Tuesday, November 3, 2009: 10:30 AM
Convention Center, Room 336, Third Floor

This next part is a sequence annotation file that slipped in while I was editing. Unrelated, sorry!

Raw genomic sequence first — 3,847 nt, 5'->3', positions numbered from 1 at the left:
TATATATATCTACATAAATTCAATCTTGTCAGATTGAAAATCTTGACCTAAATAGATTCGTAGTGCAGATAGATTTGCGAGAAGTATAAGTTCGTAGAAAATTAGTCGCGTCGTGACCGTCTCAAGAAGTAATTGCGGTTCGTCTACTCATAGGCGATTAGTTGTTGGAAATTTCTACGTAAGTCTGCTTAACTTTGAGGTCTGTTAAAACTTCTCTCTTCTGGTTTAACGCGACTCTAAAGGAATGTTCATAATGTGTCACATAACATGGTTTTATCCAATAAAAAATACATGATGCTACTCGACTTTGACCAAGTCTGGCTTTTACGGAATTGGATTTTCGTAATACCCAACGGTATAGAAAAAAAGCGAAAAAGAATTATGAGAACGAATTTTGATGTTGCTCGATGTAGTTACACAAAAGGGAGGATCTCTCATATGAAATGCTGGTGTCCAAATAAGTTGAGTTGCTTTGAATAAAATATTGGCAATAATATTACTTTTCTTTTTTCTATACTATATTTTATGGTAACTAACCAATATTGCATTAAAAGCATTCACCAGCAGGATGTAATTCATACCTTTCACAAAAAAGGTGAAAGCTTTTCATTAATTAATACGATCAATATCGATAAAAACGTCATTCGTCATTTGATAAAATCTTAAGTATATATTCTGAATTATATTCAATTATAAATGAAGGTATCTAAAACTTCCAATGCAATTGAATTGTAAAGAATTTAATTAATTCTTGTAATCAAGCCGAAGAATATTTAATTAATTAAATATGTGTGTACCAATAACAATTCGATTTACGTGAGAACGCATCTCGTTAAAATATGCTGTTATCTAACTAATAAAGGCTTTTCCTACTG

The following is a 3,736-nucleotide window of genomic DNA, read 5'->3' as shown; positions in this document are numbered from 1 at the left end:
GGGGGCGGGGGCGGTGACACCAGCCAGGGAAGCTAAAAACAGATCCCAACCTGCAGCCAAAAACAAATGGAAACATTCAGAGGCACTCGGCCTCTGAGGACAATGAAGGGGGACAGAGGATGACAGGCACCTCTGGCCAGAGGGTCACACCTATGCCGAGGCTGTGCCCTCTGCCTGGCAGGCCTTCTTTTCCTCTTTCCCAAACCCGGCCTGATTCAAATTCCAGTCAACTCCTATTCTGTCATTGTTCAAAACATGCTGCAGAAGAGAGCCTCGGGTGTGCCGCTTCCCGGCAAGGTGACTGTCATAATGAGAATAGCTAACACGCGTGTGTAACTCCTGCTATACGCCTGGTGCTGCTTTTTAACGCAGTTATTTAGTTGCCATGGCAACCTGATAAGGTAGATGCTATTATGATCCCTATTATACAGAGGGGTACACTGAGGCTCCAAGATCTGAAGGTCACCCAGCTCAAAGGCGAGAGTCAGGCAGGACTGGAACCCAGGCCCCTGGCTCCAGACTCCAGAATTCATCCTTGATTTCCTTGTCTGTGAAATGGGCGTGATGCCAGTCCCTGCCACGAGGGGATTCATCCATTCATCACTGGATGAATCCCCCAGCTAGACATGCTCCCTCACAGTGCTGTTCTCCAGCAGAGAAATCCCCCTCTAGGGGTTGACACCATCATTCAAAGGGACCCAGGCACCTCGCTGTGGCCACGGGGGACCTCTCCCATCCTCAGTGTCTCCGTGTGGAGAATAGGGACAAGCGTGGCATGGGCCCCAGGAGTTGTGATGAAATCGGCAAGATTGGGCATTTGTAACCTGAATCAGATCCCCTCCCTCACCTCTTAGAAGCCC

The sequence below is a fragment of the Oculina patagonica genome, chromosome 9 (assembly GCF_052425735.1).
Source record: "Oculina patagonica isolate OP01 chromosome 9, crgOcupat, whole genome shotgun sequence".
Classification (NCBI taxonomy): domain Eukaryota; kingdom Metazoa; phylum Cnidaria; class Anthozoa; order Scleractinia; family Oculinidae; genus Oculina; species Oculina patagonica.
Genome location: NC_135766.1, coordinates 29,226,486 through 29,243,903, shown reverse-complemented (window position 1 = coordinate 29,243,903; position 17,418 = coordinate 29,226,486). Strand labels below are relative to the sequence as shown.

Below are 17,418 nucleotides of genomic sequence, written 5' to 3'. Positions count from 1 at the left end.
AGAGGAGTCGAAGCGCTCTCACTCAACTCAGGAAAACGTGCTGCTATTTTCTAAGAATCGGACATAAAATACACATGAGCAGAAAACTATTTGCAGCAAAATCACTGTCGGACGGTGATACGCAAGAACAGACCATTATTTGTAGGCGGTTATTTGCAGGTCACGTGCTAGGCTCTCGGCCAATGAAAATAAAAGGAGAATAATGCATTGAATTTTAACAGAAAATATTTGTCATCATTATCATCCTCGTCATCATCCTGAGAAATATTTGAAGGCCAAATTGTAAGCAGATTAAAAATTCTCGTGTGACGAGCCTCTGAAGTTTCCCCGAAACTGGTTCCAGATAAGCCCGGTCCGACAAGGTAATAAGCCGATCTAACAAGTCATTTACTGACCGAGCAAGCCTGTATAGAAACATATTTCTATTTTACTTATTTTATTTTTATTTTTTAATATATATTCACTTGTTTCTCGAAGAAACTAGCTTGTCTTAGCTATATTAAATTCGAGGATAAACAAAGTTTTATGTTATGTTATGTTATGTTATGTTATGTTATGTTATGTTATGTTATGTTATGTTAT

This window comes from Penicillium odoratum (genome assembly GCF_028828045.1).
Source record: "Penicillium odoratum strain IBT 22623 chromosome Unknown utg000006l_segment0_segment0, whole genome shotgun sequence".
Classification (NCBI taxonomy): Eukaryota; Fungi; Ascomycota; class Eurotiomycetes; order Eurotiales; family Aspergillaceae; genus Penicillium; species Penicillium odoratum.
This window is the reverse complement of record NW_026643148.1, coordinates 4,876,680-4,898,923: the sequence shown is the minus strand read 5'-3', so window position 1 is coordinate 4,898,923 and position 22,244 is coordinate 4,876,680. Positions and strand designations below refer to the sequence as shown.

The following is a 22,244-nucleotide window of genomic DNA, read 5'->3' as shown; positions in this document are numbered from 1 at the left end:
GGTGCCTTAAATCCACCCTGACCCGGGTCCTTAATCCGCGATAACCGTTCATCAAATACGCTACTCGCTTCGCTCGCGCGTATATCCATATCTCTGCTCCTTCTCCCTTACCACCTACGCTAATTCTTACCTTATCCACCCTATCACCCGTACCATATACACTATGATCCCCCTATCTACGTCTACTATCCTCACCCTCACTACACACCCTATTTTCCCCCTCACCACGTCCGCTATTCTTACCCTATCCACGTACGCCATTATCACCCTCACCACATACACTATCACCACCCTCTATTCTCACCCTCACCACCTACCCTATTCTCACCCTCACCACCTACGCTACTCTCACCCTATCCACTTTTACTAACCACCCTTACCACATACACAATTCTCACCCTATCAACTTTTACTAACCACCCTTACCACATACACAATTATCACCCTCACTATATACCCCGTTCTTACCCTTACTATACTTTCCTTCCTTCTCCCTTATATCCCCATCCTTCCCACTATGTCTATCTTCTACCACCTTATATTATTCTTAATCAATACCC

The effects of straw removal from irrigated wheat and barley fields on soil properties and nutrient cycling is a concern due to its potential impact on the sustainability of agricultural production. The demand for animal bedding and the potential development of cellulosic ethanol production will likely increase straw demand in the future. Previous reviews addressing changes in soil properties when crop residues are removed focused primarily on rain-fed systems. This paper reviews published research assessing the effects of wheat and barley straw removal on soil organic carbon (SOC), and analyzes changes in nutrient cycling within irrigated wheat and barley production systems. Six studies compared SOC changes with time in irrigated systems in which wheat straw was either removed or retained. These studies indicated that SOC either increased with time or remained constant when residues were removed. It is possible that belowground biomass is supplying C to soils at a rate sufficient to maintain or in some cases, slowly increase SOC with time. A separate research review calculated the minimum aboveground residue required to maintain SOC levels (MCS) from nine wheat system studies. Calculations of the MCS values were from rain-fed systems and are likely the best information available presently, for use in evaluating residue removal effects in irrigated systems. However, long-term studies are needed to obtain reliable data for diverse irrigated systems. Nutrients removed from the soil/plant system with straw can be worth $7 to $20 per Mg of straw removed. Producers will need to determine the cost of the nutrient removal from their systems to determine the value of the straw.